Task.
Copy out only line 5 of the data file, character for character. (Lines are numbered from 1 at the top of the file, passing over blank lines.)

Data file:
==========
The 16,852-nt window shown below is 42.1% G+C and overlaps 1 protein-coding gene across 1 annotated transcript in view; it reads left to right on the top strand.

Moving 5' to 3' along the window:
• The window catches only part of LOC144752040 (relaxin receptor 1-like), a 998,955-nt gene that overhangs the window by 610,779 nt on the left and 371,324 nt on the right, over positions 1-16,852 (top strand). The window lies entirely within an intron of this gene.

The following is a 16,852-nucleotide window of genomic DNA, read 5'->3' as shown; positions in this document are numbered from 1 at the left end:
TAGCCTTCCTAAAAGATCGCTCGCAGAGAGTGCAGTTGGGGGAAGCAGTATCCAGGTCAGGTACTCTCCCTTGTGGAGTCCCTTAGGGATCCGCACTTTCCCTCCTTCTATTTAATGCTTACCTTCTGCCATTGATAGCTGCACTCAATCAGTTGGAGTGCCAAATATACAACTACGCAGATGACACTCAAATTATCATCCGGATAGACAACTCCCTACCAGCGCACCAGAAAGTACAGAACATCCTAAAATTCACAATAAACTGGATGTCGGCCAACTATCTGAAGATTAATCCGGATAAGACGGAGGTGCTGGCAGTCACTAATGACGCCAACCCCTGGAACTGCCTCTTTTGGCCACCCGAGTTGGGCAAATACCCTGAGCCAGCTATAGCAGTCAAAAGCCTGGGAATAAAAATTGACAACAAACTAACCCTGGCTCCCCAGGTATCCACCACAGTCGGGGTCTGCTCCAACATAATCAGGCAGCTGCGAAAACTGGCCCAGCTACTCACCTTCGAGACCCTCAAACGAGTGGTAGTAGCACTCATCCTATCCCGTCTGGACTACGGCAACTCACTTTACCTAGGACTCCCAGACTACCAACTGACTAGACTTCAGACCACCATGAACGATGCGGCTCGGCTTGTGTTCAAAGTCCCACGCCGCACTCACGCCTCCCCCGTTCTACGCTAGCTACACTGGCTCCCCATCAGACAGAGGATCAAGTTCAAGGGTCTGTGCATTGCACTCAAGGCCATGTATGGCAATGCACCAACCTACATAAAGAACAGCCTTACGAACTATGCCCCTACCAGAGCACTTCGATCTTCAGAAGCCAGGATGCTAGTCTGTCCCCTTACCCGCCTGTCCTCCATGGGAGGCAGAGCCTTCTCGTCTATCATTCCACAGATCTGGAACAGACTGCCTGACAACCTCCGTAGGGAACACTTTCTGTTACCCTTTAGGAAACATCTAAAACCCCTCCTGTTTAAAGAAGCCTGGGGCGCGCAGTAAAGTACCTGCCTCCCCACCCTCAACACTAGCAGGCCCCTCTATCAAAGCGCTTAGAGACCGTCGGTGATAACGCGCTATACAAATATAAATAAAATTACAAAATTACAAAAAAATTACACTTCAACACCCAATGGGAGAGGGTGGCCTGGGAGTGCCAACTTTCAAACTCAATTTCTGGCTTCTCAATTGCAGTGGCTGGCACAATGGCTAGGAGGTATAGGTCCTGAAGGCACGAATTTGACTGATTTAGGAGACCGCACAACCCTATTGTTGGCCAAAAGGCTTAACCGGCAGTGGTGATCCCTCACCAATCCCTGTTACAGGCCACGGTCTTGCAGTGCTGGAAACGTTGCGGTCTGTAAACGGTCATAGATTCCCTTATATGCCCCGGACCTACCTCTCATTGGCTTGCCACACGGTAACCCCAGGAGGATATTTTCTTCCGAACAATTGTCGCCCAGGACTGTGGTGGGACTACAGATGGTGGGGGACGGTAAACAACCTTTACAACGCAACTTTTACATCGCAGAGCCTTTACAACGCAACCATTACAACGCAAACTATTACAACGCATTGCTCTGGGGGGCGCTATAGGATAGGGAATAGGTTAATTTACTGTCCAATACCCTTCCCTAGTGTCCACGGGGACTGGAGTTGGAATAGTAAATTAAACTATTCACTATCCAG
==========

TAGCCTTCCTAAAAGATCGCTCGCAGAGAGTGCAGTTGGGGGAAGCAGTATCCAGGTCAGGTACTCTCCCTTGTGGAGTCCCTTAGGGATCCGCACTTTCCCTCCTTCTATTTAATGCTTACCTTCTGCCATTGATAGCTGCACTCAATCAGTTGGAGTGCCAAATATACAACTACGCAGATGACACTCAAATTATCATCCGGATAGACAACTCCCTACCAGCGCACCAGAAAGTACAGAACATCCTAAAATTCACAATAAACTGGATGTCGGCCAACTATCTGAAGATTAATCCGGATAAGACGGAGGTGCTGGCAGTCACTAATGACGCCAACCCCTGGAACTGCCTCTTTTGGCCACCCGAGTTGGGCAAATACCCTGAGCCAGCTATAGCAGTCAAAAGCCTGGGAATAAAAATTGACAACAAACTAACCCTGGCTCCCCAGGTATCCACCACAGTCGGGGTCTGCTCCAACATAATCAGGCAGCTGCGAAAACTGGCCCAGCTACTCACCTTCGAGACCCTCAAACGAGTGGTAGTAGCACTCATCCTATCCCGTCTGGACTACGGCAACTCACTTTACCTAGGACTCCCAGACTACCAACTGACTAGACTTCAGACCACCATGAACGATGCGGCTCGGCTTGTGTTCAAAGTCCCACGCCGCACTCACGCCTCCCCCGTTCTACGCTAGCTACACTGGCTCCCCATCAGACAGAGGATCAAGTTCAAGGGTCTGTGCATTGCACTCAAGGCCATGTATGGCAATGCACCAACCTACATAAAGAACAGCCTTACGAACTATGCCCCTACCAGAGCACTTCGATCTTCAGAAGCCAGGATGCTAGTCTGTCCCCTTACCCGCCTGTCCTCCATGGGAGGCAGAGCCTTCTCGTCTATCATTCCACAGATCTGGAACAGACTGCCTGACAACCTCCGTAGGGAACACTTTCTGTTACCCTTTAGGAAACATCTAAAACCCCTCCTGTTTAAAGAAGCCTGGGGCGCGCAGTAAAGTACCTGCCTCCCCACCCTCAACACTAGCAGGCCCCTCTATCAAAGCGCTTAGAGACCGTCGGTGATAACGCGCTATACAAATATAAATAAAATTACAAAATTACAAAAAAATTACACTTCAACACCCAATGGGAGAGGGTGGCCTGGGAGTGCCAACTTTCAAACTCAATTTCTGGCTTCTCAATTGCAGTGGCTGGCACAATGGCTAGGAGGTATAGGTCCTGAAGGCACGAATTTGACTGATTTAGGAGACCGCACAACCCTATTGTTGGCCAAAAGGCTTAACCGGCAGTGGTGATCCCTCACCAATCCCTGTTACAGGCCACGGTCTTGCAGTGCTGGAAACGTTGCGGTCTGTAAACGGTCATAGATTCCCTTATATGCCCCGGACCTACCTCTCATTGGCTTGCCACACGGTAACCCCAGGAGGATATTTTCTTCCGAACAATTGTCGCCCAGGACTGTGGTGGGACTACAGATGGTGGGGGACGGTAAACAACCTTTACAACGCAACTTTTACATCGCAGAGCCTTTACAACGCAACCATTACAACGCAAACTATTACAACGCATTGCTCTGGGGGGCGCTATAGGATAGGGAATAGGTTAATTTACTGTCCAATACCCTTCCCTAGTGTCCACGGGGACTGGAGTTGGAATAGTAAATTAAACTATTCACTATCCAG